Saturday, April 09, 2005

Pope's funeral a reminder that institutions can be revived


IT HAS been called the greatest funeral in history. With the experience of two millennia, the Catholic Church is a past master at ceremony. But no-one could have predicted the extraordinary way in which the funeral of Pope John Paul II dominated the attention of the whole world. It is not just the millions of Catholic faithful who have poured through St Peter’s Square. Or even the global billions watching on television. Over 200 of the world’s leading statesmen, including George W Bush and two former American presidents, dropped everything to attend the Pope’s internment. What does this extraordinary event signify?

Certainly John Paul II was an important historical figure. Certainly, it is the first funeral of a major pontiff to take place in the age of 24-hour global television news. But these factors do not fully explain the interest shown in this event. A better clue lies in the attendance at a papal funeral, for the first time, of dignitaries of the other traditional Christian churches - Orthodox and Protestant.

In the last generation, the historic divisions inside Christianity have suddenly weakened, in self-defence against the increasing secularisation of western culture. Even the fundamentalist evangelical sects in the United States find themselves making common cause with the Catholic Church - America’s biggest denomination - against abortion rights. As a result of this melting of the sectarian divisions, Rome is again recovering its status as de facto leader of the Christian world.

Pope John Paul’s contribution to this process lay in his fervent evangelical missions around the globe. He was not the first modern pontiff to travel abroad - his predecessor, Paul VI, had started the trend. But John Paul made his pontificate about preaching the Gospel in country after country. In doing so, he raised not only the profile of the Catholic Church, but also the profile of the spiritual dimension and religion as a whole.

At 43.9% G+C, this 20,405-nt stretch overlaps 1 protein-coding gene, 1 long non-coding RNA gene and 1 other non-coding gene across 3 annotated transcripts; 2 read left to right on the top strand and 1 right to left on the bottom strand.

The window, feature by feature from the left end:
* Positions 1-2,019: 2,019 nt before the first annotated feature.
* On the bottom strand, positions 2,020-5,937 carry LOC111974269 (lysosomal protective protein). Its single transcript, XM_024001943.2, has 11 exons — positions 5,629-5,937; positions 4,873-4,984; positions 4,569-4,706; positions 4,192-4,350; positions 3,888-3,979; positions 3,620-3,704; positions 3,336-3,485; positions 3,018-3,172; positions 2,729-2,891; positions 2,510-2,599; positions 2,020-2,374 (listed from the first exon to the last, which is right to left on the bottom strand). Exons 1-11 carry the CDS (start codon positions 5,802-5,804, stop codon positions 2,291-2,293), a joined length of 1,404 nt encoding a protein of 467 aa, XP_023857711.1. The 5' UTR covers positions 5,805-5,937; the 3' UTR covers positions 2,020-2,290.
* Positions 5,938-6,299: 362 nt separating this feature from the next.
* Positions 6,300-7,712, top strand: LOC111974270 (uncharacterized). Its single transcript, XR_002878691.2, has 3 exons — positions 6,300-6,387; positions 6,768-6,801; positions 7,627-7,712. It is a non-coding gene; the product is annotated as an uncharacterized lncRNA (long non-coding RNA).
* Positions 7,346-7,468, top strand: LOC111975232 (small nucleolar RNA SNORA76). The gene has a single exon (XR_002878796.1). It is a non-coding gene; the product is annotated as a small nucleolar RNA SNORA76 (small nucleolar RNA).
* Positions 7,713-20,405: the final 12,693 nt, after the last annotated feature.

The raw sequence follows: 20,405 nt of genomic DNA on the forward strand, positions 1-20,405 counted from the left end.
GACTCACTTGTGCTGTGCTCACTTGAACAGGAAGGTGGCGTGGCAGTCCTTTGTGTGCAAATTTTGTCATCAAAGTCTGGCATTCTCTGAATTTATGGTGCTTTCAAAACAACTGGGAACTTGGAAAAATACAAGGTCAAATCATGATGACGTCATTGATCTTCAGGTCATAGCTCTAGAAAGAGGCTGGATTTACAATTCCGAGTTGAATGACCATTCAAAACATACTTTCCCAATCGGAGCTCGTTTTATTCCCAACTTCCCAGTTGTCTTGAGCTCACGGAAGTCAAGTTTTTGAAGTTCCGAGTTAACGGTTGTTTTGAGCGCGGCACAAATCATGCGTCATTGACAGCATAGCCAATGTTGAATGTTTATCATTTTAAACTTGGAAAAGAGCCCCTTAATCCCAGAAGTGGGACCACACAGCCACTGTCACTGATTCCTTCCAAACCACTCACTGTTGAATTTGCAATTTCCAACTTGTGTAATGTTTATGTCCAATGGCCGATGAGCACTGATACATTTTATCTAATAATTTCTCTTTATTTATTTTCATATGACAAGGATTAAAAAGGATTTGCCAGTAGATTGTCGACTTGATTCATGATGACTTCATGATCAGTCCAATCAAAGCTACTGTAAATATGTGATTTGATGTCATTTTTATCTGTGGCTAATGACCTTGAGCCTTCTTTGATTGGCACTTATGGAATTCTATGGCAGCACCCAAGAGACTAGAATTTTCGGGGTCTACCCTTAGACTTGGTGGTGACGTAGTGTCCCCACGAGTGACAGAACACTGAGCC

On his travels, he was not as sectarian as many at first imagined. He went out of his way to build bridges to other faiths, especially Judaism and Islam. Which is why many leaders of non-Christian religions were in attendance at his funeral - another first.

Yet, despite yesterday’s sublime celebrations, there remains a large question mark over the future of both the Catholic Church and organised religion. For it is difficult to see what Pope John Paul’s successor can really do in practical terms to stem the advancing tide of secularisation. In Europe, Christian church membership is in free-fall. Across Europe and America, Catholics may have revered John Paul but they do not practise his teachings when it comes to artificial birth control. Even in Brazil, the country with the world’s biggest and probably most devout Catholic community, the birth rate has started to fall.